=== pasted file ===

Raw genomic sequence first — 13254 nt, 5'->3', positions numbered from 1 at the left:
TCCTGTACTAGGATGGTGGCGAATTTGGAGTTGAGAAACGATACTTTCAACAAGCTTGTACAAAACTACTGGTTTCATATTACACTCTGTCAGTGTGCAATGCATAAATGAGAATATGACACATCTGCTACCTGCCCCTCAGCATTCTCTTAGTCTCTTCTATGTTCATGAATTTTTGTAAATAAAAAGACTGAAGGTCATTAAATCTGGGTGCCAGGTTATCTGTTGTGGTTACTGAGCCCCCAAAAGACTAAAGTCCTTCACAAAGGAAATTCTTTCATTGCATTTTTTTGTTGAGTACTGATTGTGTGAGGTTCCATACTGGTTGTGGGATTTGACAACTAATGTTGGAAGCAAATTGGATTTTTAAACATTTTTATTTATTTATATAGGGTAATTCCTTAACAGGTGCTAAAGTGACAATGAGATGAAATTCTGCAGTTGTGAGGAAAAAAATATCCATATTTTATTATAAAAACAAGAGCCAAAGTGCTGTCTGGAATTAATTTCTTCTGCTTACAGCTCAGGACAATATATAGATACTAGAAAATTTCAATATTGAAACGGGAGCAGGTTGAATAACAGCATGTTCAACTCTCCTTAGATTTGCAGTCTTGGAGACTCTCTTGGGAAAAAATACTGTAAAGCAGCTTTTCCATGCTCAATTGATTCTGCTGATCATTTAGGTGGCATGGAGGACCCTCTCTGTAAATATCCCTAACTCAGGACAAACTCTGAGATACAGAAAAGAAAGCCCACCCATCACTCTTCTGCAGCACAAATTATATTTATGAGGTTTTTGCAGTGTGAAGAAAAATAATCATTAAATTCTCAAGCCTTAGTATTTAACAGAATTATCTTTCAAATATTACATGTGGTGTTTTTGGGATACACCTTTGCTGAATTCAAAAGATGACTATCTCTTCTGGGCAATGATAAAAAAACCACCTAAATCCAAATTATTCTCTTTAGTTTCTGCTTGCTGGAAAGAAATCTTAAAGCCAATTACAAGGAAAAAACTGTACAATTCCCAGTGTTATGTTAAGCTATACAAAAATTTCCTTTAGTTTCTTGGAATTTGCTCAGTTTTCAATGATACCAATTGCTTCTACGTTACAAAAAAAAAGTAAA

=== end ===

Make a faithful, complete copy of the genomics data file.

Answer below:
Raw genomic sequence first — 13254 nt, 5'->3', positions numbered from 1 at the left:
TCCTGTACTAGGATGGTGGCGAATTTGGAGTTGAGAAACGATACTTTCAACAAGCTTGTACAAAACTACTGGTTTCATATTACACTCTGTCAGTGTGCAATGCATAAATGAGAATATGACACATCTGCTACCTGCCCCTCAGCATTCTCTTAGTCTCTTCTATGTTCATGAATTTTTGTAAATAAAAAGACTGAAGGTCATTAAATCTGGGTGCCAGGTTATCTGTTGTGGTTACTGAGCCCCCAAAAGACTAAAGTCCTTCACAAAGGAAATTCTTTCATTGCATTTTTTTGTTGAGTACTGATTGTGTGAGGTTCCATACTGGTTGTGGGATTTGACAACTAATGTTGGAAGCAAATTGGATTTTTAAACATTTTTATTTATTTATATAGGGTAATTCCTTAACAGGTGCTAAAGTGACAATGAGATGAAATTCTGCAGTTGTGAGGAAAAAAATATCCATATTTTATTATAAAAACAAGAGCCAAAGTGCTGTCTGGAATTAATTTCTTCTGCTTACAGCTCAGGACAATATATAGATACTAGAAAATTTCAATATTGAAACGGGAGCAGGTTGAATAACAGCATGTTCAACTCTCCTTAGATTTGCAGTCTTGGAGACTCTCTTGGGAAAAAATACTGTAAAGCAGCTTTTCCATGCTCAATTGATTCTGCTGATCATTTAGGTGGCATGGAGGACCCTCTCTGTAAATATCCCTAACTCAGGACAAACTCTGAGATACAGAAAAGAAAGCCCACCCATCACTCTTCTGCAGCACAAATTATATTTATGAGGTTTTTGCAGTGTGAAGAAAAATAATCATTAAATTCTCAAGCCTTAGTATTTAACAGAATTATCTTTCAAATATTACATGTGGTGTTTTTGGGATACACCTTTGCTGAATTCAAAAGATGACTATCTCTTCTGGGCAATGATAAAAAAACCACCTAAATCCAAATTATTCTCTTTAGTTTCTGCTTGCTGGAAAGAAATCTTAAAGCCAATTACAAGGAAAAAACTGTACAATTCCCAGTGTTATGTTAAGCTATACAAAAATTTCCTTTAGTTTCTTGGAATTTGCTCAGTTTTCAATGATACCAATTGCTTCTACGTTACAAAAAAAAAGTAAA